Date of Award
Open Access Thesis
Chemistry and Biochemistry
College of Arts and Sciences
Caryn E. Outten
Iron homeostasis in Saccharomyces cerevisiae is controlled through several pathways and is important because too much iron can cause cellular damage. Iron homeostasis in yeast is primarily controlled by transcription factors Aft1 and Aft2 which bind to the iron regulon to induce iron uptake when iron levels are low. When iron levels are sufficient, Aft1 and Aft2 are bound and inhibited by monothiol glutaredoxins (Grxs) Grx3 and Grx4. These Grxs are also involved in iron trafficking in the cell and bind to and deliver iron-sulfur clusters to multiple proteins.
The first part of this thesis focuses on determining if excess GSH/GSSG disrupts iron trafficking in grx3 grx4 mutant strains (grx3Δgrx4Δ) and (grx3Δ Gal-GRX4). Total and oxidized glutathione were increased in Δgrx3Δgrx4 compared to wild type (WT). Total and oxidized glutathione was higher in Δgrx3 Gal-GRX4 than WT 40 hours after galactose removal, but by 64 hours a suppressor mutation developed and glutathione levels resembled those of WT. Δgrx4 Gal-GRX3 had the same issue. The increased glutathione previously observed in literature were not able to be replicated. Experiments of expression levels of GSH1 were inconclusive.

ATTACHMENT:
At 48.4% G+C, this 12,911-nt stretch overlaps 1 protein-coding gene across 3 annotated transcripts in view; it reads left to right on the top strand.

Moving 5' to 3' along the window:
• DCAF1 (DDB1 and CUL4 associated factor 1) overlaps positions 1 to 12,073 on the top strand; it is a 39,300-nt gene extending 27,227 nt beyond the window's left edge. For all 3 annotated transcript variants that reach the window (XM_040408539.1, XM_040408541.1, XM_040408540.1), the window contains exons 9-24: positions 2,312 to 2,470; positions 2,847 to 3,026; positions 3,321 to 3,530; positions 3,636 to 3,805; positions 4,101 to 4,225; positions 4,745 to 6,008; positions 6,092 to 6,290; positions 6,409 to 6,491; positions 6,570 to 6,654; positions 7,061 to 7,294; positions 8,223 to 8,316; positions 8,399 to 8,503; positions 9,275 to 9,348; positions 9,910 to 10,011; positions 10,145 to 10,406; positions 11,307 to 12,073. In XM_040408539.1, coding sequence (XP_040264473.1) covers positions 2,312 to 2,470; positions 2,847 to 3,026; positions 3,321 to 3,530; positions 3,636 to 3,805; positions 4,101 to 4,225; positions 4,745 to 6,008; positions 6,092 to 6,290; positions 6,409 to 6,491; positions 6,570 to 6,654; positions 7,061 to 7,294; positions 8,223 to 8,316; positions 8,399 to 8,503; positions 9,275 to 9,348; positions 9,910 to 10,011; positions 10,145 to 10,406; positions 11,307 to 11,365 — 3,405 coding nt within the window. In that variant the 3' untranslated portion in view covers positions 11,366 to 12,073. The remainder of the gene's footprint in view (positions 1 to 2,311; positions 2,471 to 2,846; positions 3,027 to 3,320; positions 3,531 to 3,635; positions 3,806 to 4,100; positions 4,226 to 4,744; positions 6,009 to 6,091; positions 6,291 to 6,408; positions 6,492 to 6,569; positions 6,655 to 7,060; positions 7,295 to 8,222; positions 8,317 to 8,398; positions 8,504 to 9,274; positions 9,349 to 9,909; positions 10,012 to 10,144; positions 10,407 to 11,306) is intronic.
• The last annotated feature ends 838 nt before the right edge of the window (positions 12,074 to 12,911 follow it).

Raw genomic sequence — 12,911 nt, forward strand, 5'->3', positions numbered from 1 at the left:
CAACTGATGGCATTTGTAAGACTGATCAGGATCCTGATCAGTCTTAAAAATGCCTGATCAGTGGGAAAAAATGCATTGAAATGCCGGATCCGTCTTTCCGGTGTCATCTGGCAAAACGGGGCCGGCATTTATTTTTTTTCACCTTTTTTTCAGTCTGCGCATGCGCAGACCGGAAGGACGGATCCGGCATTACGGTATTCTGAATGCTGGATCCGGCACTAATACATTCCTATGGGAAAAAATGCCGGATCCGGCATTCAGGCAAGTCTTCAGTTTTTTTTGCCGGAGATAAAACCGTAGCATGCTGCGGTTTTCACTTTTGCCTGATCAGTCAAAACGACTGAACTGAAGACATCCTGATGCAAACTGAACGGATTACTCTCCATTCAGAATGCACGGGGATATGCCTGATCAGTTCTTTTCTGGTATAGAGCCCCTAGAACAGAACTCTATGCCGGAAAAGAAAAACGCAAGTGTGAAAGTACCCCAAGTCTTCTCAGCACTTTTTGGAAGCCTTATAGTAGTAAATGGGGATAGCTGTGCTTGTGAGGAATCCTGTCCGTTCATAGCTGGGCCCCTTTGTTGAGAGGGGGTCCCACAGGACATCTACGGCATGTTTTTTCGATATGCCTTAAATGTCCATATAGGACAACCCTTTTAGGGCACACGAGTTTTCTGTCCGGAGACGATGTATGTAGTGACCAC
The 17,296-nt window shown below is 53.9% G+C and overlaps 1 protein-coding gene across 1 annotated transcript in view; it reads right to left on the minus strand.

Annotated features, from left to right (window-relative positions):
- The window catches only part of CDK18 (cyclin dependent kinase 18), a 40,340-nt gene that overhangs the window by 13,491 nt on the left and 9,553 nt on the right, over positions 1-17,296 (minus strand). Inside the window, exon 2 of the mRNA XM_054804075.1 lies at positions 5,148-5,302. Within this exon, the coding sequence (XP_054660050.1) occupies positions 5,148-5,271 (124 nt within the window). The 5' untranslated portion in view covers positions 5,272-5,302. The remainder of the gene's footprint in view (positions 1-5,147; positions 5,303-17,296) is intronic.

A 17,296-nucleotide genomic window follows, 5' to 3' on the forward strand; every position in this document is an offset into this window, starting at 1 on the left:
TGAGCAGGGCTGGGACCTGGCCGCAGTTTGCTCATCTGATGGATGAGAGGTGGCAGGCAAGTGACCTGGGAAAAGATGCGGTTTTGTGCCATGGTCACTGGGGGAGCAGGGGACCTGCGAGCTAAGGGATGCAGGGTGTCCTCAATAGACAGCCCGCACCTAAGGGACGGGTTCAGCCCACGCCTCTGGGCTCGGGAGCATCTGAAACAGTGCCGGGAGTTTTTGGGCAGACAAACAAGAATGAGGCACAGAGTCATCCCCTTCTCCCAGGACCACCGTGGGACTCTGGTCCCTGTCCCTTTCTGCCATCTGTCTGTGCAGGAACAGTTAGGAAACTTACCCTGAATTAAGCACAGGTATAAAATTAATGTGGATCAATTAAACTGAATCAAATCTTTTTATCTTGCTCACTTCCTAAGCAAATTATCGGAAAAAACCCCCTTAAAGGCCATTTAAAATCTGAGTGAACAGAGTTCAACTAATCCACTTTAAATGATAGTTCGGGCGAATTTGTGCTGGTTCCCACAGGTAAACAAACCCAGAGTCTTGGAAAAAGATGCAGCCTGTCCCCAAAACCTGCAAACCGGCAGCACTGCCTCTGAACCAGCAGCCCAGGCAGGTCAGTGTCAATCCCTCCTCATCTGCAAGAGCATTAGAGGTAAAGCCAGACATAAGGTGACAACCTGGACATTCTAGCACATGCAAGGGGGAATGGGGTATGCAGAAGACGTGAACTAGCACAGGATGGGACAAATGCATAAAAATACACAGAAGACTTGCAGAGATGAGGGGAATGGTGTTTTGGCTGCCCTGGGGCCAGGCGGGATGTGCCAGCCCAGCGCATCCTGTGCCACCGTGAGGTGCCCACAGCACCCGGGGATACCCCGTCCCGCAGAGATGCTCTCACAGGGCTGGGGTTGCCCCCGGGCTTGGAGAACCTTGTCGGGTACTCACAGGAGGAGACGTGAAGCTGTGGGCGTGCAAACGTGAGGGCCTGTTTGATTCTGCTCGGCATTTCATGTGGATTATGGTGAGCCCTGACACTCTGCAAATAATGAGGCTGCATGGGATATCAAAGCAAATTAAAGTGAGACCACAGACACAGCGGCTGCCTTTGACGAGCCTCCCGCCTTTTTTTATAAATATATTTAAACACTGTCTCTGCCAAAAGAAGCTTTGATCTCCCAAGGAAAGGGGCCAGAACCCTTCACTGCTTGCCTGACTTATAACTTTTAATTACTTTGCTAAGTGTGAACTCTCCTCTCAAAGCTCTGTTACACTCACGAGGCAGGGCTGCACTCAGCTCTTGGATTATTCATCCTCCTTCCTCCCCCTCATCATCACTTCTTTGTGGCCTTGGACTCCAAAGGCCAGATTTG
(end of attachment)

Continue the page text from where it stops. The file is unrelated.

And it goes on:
The second part of this thesis looks at iron homeostasis in budding yeast Saccharomyces cerevisiae and fission yeast Schizosaccharomyces pombe. These species utilize homologous proteins as well as proteins unique to each species. In S. pombe, glutaredoxin, Grx4, interacts with and regulates the iron-dependent transcriptional repressor Php4. Similar to its homologues, Grx4 forms a [2Fe-2S]-bridged homodimer alone, and a [2Fe-2S]-bridged heterocomplex when co-expressed with Php4. When iron is sufficient, Grx4 interacts with Php4 to form a [2Fe-2S] cluster-bound complex, communicating cellular iron status and inhibiting Php4 activity. Fra2 was often insoluble and unstable. Coexpressing Fra2 with Pphp4 or Grx4 did not improve the stability. A urea extraction of Fra2 expressed independently improved solubility but Fra2 was still unstable. Fra2 coexpressed with the Takara chaperones did not improve the solubility.
The third portion of this thesis involves glutathione reducing reactive oxygen species (ROS) and maintaining redox balance within the cell. A rxYFP sensor was targeted to the mitochondrial intermembrane space (IMS) in order to measure the redox status of this subcellular compartment when the cell was exposed to oxidative stress. The hope for this work is to answer questions about the redox states and mechanisms controlling redox homeostasis on the subcellular level. The rxYFP sensor in the HGT1 overexpression strain as well as in the empty vector control was much more reduced than previously observed. Troubleshooting experiments were unable to resolve this issue.
Collins, K. R.(2016). Investigating The Effects of Glutathione and Other Key Proteins on Iron Homeostasis and Subcellular Redox Balance in Yeast Model Systems. (Master's thesis). Retrieved from https://scholarcommons.sc.edu/etd/3965